Guide to moving off your parent’s health plan after age 26

April 18, 2017 Providence Health Team

Are you about to turn 26? Feeling anxious about leaving the comfort of your parent’s health plan? Take a deep breath. You have choices, and there is a lot of information at your fingertips to help you figure out what you need.

Health insurance may seem overwhelming, but when you break it down to the essential elements you need in order to take care of your health, it’s much more manageable. To help get you started, we’ve outlined some key tips and guidelines below. Think of them as bite-sized pieces of insurance information that you can slowly digest.

If your employer offers insurance

First, if you’re employed and your employer offers health care coverage, it would be wise to consider getting on their plan. If you’re a little fuzzy on the ins and outs of health care coverage, talk to someone in your employer’s human resources department. You’ll want to know:

  • The premium cost
    How much comes out of your paycheck to pay for insurance?
  • Your out-of-pocket expenses
    This means deductible, copayments and coinsurance – anything that you pay for outside of the premium.
  • The benefits
    Does the plan cover benefits like vision, prescriptions, acupuncture or mental health?
  • If your current provider is in-network
    In other words, does your current doctor accept the insurance offered by your employer? (If not, you may have to pay a higher rate or out-of-pocket.)

Options for independent plans

If your employer doesn’t offer health care coverage or if you decide their plan isn’t right for you, or if you’re self-employed, you may want to shop in the Health Insurance Marketplace. If your state doesn’t have one, you can go to the federal marketplace. Visit to create an account and start looking at plans. Be sure to look at premium costs, out-of-pocket expenses, benefits, and which providers and specialists are in the network.

See if you qualify for financial help through the exchange. If so, you’ll receive a discount on the premium based on your household income and family size.

Another way to shop for a health plan is by using an online resource, such as eHealth Insurance Services. The site offers useful information about types of insurance and plans, costs, plus tons of resources. For example, there’s a section devoted to insurance terminology. This is incredibly helpful—most insurance language can start to look like word soup.

You also might consider talking to an insurance broker or agent. Their services are free – yes, free – so you can ask them a million questions about health plans. You’ll find a broker or agent in your area by doing a search online, but the best approach is to ask for a referral from family or friends.

How do you decide what to buy?

Before you start shopping for a health plan, whether it’s through the health care marketplace, a private exchange or directly from an insurer, you should gauge what your health care needs will be in the year ahead.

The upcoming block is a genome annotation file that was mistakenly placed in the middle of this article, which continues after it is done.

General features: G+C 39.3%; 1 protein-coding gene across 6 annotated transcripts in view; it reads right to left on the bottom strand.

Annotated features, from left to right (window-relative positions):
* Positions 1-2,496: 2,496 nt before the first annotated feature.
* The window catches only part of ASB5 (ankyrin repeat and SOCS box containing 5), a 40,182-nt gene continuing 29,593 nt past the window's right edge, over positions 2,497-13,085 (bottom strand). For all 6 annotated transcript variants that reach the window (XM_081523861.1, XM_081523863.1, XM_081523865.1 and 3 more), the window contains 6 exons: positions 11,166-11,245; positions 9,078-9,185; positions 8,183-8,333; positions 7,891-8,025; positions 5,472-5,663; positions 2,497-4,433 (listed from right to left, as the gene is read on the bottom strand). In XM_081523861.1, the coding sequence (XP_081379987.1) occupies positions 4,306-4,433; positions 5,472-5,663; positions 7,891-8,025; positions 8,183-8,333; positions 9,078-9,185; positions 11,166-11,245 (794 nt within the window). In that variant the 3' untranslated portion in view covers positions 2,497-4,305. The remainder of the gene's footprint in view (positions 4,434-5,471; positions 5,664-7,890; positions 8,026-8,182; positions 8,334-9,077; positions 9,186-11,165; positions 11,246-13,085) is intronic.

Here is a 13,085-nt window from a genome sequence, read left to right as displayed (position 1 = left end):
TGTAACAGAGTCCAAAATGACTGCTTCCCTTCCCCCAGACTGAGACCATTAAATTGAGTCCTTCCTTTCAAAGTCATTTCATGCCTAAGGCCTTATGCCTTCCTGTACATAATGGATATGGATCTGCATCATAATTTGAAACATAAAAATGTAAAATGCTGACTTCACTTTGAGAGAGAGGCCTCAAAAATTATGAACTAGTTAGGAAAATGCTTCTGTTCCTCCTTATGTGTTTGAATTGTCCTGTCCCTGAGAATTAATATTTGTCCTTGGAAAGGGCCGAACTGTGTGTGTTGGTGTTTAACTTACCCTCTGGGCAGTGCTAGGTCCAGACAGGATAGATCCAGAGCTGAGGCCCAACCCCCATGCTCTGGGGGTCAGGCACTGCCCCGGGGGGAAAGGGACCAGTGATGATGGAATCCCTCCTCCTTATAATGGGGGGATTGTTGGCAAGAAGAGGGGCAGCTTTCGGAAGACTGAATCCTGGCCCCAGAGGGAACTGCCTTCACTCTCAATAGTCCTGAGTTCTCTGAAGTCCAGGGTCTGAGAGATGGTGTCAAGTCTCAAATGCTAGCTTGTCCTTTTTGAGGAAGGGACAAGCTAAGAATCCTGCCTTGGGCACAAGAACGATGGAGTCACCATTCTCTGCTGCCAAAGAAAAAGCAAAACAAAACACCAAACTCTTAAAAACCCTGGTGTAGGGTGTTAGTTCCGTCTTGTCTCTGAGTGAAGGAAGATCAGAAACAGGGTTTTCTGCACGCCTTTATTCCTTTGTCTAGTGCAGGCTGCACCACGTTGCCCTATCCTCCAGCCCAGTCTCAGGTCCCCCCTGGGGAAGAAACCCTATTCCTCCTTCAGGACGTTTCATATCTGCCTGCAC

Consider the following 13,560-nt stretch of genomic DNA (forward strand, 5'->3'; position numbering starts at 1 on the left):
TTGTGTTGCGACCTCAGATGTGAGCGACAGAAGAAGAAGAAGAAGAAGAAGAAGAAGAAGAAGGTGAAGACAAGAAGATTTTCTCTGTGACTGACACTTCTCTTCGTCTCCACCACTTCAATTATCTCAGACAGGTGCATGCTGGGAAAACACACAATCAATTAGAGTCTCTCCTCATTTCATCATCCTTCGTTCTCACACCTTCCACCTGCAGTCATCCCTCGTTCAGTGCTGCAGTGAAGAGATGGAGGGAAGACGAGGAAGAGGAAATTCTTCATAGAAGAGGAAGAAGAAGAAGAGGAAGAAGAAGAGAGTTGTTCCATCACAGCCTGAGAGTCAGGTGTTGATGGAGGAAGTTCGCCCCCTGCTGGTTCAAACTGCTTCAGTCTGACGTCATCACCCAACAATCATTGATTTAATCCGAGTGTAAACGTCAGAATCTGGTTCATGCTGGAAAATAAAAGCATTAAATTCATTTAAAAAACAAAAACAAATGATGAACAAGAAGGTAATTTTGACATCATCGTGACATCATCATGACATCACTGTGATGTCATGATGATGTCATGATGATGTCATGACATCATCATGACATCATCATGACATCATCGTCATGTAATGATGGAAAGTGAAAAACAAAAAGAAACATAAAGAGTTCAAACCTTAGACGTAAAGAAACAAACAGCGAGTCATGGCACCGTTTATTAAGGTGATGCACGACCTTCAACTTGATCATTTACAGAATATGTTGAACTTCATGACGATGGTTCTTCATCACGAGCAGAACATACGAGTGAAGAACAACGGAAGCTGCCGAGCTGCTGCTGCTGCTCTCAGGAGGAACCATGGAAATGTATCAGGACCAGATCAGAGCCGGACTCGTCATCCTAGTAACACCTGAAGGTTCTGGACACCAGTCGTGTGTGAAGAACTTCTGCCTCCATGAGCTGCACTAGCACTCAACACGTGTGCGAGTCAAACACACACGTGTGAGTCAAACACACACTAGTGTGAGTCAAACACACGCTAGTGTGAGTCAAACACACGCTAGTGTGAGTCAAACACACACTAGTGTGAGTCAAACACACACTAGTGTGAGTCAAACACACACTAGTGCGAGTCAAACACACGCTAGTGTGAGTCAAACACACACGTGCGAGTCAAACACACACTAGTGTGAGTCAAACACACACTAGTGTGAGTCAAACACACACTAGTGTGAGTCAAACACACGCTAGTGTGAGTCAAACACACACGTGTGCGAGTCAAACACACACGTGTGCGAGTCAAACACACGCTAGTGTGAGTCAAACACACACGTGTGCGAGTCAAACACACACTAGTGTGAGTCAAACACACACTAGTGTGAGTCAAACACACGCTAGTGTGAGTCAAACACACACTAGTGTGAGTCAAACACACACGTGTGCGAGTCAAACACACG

Do you pursue risky sports, such as skiing or mountain climbing? Take that into consideration. Do you have a chronic health condition, such as asthma or diabetes, which requires management? Do you take a prescription or foresee needing a medical treatment?

Look at monthly premiums and deductibles. The higher the deductible, the lower the monthly premium. That may be appealing; however, it means that if anything catastrophic happens or if you require a lot of health care in a year, you will have to cover the entire deductible with money out of your pocket before the insurance kicks in.

If benefits are really important to you, make a list. Do you want acupuncture or chiropractic care covered? If you do, then consider a plan that covers alternative care. Do you need vision covered? Look for a plan that includes vision. (You can also purchase separate plans for both vision and dental.)

And if you and your sweetheart are planning to tie the knot soon and want to start a family right away, don’t ignore maternity. Although it’s considered an essential health care benefit and therefore covered, the deductible and services vary among insurers.

For expert input on this complex topic, we sought the advice of Karla Pollich, marketing manager at Providence Health Plan in Portland, Ore. If you want to include Providence Health Plan in your search, find out more by visiting their website.

About the Author

The Providence Health Team brings together caregivers from diverse backgrounds to bring you clinically-sound, data-driven advice to help you live your happiest and healthiest selves.

More Content by Providence Health Team
Previous Article
Kids and allergy medicine: It’s complicated
Kids and allergy medicine: It’s complicated

Well-meaning parents want to relieve their kids’ allergy symptoms, but over-the-counter choices are bewilde...

Next Article
Top health concerns for millennials
Top health concerns for millennials

Learn the top health concerns you need to address in your 20s and 30s for a long, healthy life.